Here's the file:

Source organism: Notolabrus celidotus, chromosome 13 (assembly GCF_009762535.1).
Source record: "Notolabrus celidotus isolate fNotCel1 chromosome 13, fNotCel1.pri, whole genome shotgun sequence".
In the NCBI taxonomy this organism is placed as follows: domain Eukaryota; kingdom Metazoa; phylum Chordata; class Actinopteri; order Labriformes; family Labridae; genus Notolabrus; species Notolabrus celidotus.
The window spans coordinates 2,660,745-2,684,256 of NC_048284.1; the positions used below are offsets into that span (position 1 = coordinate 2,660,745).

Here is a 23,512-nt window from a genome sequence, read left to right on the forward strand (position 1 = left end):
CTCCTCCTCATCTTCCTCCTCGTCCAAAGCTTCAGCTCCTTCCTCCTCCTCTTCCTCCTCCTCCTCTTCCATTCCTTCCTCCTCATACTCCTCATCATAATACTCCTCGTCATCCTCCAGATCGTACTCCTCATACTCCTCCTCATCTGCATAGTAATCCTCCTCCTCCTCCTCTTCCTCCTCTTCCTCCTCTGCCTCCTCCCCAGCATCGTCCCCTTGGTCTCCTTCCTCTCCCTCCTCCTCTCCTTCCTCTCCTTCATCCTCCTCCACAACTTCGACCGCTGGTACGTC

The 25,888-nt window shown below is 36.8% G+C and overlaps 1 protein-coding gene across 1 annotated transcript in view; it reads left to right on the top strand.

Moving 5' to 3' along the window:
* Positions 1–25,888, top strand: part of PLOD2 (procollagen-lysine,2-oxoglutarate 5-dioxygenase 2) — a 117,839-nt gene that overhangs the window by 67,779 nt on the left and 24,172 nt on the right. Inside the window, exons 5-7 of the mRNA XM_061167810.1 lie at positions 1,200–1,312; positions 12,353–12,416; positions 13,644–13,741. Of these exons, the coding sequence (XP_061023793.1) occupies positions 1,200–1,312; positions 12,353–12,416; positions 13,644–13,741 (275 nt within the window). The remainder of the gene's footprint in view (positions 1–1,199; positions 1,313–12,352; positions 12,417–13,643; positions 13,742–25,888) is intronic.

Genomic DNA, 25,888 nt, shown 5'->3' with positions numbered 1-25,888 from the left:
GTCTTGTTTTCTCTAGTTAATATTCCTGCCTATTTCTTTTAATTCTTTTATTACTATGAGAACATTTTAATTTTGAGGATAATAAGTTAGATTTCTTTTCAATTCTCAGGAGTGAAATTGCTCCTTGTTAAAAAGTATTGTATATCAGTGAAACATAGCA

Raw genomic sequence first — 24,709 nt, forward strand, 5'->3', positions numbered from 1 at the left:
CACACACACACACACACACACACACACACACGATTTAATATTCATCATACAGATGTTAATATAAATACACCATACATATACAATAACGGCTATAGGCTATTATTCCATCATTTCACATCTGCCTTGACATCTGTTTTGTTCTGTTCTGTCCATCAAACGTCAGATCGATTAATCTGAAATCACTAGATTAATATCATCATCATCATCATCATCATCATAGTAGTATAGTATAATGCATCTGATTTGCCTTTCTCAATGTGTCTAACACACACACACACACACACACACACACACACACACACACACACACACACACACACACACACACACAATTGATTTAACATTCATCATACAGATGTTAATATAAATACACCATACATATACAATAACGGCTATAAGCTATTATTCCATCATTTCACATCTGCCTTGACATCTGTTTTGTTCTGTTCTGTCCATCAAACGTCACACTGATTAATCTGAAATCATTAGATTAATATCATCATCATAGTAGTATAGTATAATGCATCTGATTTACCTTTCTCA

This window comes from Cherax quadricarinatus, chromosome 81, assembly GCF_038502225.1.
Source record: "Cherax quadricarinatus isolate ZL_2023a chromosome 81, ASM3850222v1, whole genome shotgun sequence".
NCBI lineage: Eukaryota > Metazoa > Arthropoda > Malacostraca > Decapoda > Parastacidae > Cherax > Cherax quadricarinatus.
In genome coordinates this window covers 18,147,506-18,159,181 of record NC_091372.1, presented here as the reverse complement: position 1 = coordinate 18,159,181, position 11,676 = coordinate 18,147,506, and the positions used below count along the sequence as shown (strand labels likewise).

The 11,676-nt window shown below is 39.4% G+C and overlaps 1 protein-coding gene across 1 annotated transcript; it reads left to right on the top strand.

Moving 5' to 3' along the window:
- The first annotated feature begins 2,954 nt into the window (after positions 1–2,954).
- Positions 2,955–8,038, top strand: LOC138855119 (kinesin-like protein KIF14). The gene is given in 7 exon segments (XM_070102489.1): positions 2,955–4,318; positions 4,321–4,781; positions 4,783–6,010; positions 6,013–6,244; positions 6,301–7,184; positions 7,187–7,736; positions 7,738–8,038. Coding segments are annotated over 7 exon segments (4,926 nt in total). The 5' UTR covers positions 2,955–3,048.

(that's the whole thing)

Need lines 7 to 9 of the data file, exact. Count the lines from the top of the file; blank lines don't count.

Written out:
The 25,888-nt window shown below is 36.8% G+C and overlaps 1 protein-coding gene across 1 annotated transcript in view; it reads left to right on the top strand.

Moving 5' to 3' along the window:
* Positions 1–25,888, top strand: part of PLOD2 (procollagen-lysine,2-oxoglutarate 5-dioxygenase 2) — a 117,839-nt gene that overhangs the window by 67,779 nt on the left and 24,172 nt on the right. Inside the window, exons 5-7 of the mRNA XM_061167810.1 lie at positions 1,200–1,312; positions 12,353–12,416; positions 13,644–13,741. Of these exons, the coding sequence (XP_061023793.1) occupies positions 1,200–1,312; positions 12,353–12,416; positions 13,644–13,741 (275 nt within the window). The remainder of the gene's footprint in view (positions 1–1,199; positions 1,313–12,352; positions 12,417–13,643; positions 13,742–25,888) is intronic.